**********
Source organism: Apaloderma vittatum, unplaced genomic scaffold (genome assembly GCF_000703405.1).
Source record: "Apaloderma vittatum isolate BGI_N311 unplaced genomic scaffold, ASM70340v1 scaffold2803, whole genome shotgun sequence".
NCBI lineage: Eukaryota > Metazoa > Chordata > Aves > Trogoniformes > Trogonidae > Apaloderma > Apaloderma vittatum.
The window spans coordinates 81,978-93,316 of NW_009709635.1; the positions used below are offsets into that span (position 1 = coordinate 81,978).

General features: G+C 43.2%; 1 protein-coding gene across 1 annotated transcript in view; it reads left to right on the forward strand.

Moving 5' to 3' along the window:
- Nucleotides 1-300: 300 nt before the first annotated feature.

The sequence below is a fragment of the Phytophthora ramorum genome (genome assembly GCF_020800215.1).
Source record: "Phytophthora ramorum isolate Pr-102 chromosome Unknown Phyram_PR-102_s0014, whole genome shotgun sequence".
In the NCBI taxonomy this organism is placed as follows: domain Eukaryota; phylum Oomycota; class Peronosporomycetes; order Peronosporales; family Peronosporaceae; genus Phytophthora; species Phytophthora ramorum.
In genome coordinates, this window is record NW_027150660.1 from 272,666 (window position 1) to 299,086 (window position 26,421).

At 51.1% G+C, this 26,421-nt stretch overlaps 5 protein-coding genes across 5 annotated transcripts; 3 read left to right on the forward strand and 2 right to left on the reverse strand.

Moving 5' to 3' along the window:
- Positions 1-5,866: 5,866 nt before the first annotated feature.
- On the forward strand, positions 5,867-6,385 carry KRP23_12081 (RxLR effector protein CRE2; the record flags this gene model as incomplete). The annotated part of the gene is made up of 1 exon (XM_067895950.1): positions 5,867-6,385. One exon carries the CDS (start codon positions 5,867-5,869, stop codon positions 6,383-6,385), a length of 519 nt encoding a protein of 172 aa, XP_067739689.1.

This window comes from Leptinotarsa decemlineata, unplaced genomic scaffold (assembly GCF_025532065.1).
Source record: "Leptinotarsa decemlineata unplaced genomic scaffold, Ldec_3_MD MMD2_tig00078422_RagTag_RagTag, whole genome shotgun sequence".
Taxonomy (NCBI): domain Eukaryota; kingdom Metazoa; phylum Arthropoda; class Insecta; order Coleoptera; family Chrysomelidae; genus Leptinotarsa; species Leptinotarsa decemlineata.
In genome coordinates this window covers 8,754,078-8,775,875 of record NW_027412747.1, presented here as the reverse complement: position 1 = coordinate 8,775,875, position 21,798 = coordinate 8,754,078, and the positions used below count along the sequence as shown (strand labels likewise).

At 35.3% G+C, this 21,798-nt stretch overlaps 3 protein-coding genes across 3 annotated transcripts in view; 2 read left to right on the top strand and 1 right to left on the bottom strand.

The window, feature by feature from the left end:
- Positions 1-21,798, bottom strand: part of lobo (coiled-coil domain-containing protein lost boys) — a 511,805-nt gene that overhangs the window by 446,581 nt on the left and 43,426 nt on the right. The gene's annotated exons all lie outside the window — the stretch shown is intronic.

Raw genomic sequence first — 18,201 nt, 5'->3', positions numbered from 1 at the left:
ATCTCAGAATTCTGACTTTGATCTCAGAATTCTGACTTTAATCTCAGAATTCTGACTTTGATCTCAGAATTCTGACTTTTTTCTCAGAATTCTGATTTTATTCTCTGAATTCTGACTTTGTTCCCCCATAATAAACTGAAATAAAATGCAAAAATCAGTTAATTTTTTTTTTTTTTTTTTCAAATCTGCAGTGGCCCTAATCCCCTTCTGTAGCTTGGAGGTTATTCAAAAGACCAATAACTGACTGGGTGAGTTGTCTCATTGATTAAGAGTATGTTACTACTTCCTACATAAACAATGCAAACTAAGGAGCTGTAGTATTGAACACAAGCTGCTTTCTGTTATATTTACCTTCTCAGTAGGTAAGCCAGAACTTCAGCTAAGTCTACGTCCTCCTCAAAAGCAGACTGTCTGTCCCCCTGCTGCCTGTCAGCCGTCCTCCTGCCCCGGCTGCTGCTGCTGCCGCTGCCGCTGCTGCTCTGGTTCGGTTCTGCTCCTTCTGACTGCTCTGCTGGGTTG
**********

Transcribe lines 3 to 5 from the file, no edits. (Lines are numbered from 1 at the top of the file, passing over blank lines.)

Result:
NCBI lineage: Eukaryota > Metazoa > Chordata > Aves > Trogoniformes > Trogonidae > Apaloderma > Apaloderma vittatum.
The window spans coordinates 81,978-93,316 of NW_009709635.1; the positions used below are offsets into that span (position 1 = coordinate 81,978).

General features: G+C 43.2%; 1 protein-coding gene across 1 annotated transcript in view; it reads left to right on the forward strand.